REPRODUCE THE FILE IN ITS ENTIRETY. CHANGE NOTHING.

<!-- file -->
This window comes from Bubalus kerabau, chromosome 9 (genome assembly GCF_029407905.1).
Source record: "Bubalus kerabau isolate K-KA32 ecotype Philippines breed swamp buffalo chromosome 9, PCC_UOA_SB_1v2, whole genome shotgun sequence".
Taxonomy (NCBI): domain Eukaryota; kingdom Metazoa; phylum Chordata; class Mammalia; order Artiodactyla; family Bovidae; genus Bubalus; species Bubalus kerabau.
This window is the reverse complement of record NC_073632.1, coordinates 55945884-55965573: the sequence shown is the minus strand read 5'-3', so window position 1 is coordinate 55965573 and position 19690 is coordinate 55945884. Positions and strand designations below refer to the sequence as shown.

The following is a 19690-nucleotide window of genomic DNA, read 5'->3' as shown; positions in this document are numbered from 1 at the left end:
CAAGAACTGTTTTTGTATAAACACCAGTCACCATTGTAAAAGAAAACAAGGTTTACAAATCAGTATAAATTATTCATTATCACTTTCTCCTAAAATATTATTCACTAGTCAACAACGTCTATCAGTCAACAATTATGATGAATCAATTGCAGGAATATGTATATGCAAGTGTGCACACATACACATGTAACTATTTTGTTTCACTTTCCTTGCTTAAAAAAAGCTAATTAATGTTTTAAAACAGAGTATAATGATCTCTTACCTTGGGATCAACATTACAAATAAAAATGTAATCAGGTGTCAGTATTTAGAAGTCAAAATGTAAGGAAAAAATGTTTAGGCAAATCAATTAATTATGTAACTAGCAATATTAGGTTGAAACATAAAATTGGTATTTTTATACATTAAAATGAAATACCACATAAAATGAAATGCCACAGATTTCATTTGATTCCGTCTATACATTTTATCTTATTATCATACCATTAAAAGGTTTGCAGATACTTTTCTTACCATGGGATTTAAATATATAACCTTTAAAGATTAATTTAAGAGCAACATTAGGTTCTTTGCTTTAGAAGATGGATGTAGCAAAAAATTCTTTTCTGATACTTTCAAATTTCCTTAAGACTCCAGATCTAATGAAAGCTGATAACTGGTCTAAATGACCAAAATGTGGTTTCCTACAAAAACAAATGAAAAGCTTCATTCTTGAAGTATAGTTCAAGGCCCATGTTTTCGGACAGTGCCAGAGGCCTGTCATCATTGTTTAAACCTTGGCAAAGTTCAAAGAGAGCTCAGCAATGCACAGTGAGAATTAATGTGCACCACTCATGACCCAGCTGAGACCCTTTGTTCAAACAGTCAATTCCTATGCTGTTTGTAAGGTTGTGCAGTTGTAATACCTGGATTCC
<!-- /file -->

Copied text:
This window comes from Bubalus kerabau, chromosome 9 (genome assembly GCF_029407905.1).
Source record: "Bubalus kerabau isolate K-KA32 ecotype Philippines breed swamp buffalo chromosome 9, PCC_UOA_SB_1v2, whole genome shotgun sequence".
Taxonomy (NCBI): domain Eukaryota; kingdom Metazoa; phylum Chordata; class Mammalia; order Artiodactyla; family Bovidae; genus Bubalus; species Bubalus kerabau.
This window is the reverse complement of record NC_073632.1, coordinates 55945884-55965573: the sequence shown is the minus strand read 5'-3', so window position 1 is coordinate 55965573 and position 19690 is coordinate 55945884. Positions and strand designations below refer to the sequence as shown.

The following is a 19690-nucleotide window of genomic DNA, read 5'->3' as shown; positions in this document are numbered from 1 at the left end:
CAAGAACTGTTTTTGTATAAACACCAGTCACCATTGTAAAAGAAAACAAGGTTTACAAATCAGTATAAATTATTCATTATCACTTTCTCCTAAAATATTATTCACTAGTCAACAACGTCTATCAGTCAACAATTATGATGAATCAATTGCAGGAATATGTATATGCAAGTGTGCACACATACACATGTAACTATTTTGTTTCACTTTCCTTGCTTAAAAAAAGCTAATTAATGTTTTAAAACAGAGTATAATGATCTCTTACCTTGGGATCAACATTACAAATAAAAATGTAATCAGGTGTCAGTATTTAGAAGTCAAAATGTAAGGAAAAAATGTTTAGGCAAATCAATTAATTATGTAACTAGCAATATTAGGTTGAAACATAAAATTGGTATTTTTATACATTAAAATGAAATACCACATAAAATGAAATGCCACAGATTTCATTTGATTCCGTCTATACATTTTATCTTATTATCATACCATTAAAAGGTTTGCAGATACTTTTCTTACCATGGGATTTAAATATATAACCTTTAAAGATTAATTTAAGAGCAACATTAGGTTCTTTGCTTTAGAAGATGGATGTAGCAAAAAATTCTTTTCTGATACTTTCAAATTTCCTTAAGACTCCAGATCTAATGAAAGCTGATAACTGGTCTAAATGACCAAAATGTGGTTTCCTACAAAAACAAATGAAAAGCTTCATTCTTGAAGTATAGTTCAAGGCCCATGTTTTCGGACAGTGCCAGAGGCCTGTCATCATTGTTTAAACCTTGGCAAAGTTCAAAGAGAGCTCAGCAATGCACAGTGAGAATTAATGTGCACCACTCATGACCCAGCTGAGACCCTTTGTTCAAACAGTCAATTCCTATGCTGTTTGTAAGGTTGTGCAGTTGTAATACCTGGATTCC